I used to have annual or monthly goals, but as the years have progressed, my focus is just to consistently get outside. To see what is possible. The #everysinglesummit project is the kind of thing that keeps me engaged. I love numbers, but they are not a driver. Now I follows my own flow on any given outing. If I feel like slowing down to better enjoy the view, I do it. I’ve learned that a constant comparison to others leads to burnout.

West Tiger 3 Trail during the #everysinglesummit project
West Tiger 3 Trail during the #everysinglesummit project

His background and comfort with trails and mountains have served as a foundation to move towards increasingly adventurous trail running projects. A lot of his “trail running” projects are actually a mix of mountaineering and trail running, aka “ultraneering” (see: our ultra lexicon.) In his progression, he has had to unlearn and rethink his old school approach to moving in the mountains. Instead of heavy duty boots and a heavy pack, his gear choices now optimize for speed and efficiency.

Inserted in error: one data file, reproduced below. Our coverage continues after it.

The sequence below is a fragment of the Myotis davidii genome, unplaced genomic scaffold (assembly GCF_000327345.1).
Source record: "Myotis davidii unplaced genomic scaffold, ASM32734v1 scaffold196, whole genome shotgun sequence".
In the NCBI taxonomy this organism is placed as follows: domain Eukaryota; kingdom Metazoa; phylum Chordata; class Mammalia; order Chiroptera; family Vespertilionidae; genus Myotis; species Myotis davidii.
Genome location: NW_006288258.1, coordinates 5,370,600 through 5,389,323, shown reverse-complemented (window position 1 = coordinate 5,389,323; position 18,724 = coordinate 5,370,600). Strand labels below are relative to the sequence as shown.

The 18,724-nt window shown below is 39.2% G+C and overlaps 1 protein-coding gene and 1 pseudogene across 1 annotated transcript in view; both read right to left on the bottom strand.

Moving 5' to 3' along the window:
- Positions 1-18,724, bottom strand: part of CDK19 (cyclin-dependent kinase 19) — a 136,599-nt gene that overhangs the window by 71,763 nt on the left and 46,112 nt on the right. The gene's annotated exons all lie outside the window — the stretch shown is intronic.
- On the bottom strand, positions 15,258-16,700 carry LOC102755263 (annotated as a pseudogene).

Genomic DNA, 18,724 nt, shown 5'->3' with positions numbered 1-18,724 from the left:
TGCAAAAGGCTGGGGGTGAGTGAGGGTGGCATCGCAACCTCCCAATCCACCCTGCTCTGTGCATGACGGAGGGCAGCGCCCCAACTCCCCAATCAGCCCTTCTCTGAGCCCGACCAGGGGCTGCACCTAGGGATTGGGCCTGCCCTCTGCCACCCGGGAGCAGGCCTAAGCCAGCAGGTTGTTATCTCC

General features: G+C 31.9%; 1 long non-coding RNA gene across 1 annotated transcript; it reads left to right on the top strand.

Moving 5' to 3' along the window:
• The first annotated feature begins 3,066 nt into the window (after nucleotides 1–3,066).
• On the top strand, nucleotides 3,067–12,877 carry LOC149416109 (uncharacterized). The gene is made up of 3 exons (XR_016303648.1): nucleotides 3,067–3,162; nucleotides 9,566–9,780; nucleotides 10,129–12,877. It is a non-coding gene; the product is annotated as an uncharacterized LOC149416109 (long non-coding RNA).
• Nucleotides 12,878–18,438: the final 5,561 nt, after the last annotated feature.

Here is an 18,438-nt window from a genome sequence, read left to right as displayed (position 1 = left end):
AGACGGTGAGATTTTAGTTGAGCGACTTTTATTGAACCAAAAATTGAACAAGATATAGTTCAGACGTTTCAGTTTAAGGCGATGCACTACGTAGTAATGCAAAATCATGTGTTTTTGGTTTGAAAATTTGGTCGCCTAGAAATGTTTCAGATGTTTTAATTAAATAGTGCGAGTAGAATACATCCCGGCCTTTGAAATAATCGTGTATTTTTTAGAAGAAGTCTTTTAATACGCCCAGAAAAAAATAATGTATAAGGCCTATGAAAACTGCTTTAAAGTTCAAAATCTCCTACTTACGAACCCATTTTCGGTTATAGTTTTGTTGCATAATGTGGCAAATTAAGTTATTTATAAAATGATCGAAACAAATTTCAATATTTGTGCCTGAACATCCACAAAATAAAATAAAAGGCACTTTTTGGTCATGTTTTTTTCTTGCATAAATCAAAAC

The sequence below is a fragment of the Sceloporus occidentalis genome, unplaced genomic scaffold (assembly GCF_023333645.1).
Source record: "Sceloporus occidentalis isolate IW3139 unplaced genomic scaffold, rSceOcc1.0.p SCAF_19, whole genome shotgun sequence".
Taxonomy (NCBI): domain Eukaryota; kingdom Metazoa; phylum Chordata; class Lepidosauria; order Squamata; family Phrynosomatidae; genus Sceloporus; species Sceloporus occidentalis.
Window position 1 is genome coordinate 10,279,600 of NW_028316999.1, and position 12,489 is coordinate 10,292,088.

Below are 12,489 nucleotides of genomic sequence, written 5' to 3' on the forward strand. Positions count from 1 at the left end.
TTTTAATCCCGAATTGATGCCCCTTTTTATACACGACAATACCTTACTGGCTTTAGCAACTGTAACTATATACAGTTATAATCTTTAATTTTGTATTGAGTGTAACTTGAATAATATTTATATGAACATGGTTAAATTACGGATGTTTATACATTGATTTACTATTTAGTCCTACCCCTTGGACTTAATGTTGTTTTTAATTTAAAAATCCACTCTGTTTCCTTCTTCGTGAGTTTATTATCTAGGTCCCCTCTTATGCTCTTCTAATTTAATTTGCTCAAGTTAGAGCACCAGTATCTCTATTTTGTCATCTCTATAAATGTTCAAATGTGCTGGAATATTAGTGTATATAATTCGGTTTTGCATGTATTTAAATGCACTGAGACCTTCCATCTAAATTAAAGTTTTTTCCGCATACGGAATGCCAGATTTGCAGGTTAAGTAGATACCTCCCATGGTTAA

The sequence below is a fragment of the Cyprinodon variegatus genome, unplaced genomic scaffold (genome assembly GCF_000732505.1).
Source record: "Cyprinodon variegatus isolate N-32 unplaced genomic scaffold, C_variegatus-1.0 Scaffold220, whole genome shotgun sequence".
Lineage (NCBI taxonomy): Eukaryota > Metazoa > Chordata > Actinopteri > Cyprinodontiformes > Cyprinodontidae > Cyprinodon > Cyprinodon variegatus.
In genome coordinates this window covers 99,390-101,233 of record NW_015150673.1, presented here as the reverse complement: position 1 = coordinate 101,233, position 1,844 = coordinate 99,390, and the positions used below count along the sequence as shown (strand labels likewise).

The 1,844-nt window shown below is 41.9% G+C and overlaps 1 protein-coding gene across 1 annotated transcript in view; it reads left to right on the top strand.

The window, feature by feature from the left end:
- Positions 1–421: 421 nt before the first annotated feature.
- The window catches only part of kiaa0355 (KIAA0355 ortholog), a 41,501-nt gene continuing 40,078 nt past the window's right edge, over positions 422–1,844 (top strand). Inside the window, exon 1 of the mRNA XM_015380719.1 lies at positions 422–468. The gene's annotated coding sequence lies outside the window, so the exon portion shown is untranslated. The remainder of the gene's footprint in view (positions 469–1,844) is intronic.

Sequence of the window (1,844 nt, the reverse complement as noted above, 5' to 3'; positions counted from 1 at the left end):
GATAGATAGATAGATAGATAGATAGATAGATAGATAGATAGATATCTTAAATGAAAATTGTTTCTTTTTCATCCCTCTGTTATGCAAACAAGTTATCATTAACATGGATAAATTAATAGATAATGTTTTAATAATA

Three factors contributed to how his #everysinglesummit project came together:

1. Heading into winter in the PNW, Stuke has always struggled with getting out in January and February. This new challenge was a way to refresh things.

2. He had to be able to do it from his home in Issaquah. This stretched out the challenge, and it meant he had to run a little pavement.

3. He wanted a way to celebrate the trail systems around Issaquah, and the people who have made it happen.

Black Peak, North Cascades Credit: Tiare Vincent
Black Peak, North Cascades Credit: Tiare Vincent

Stuke recounted the project: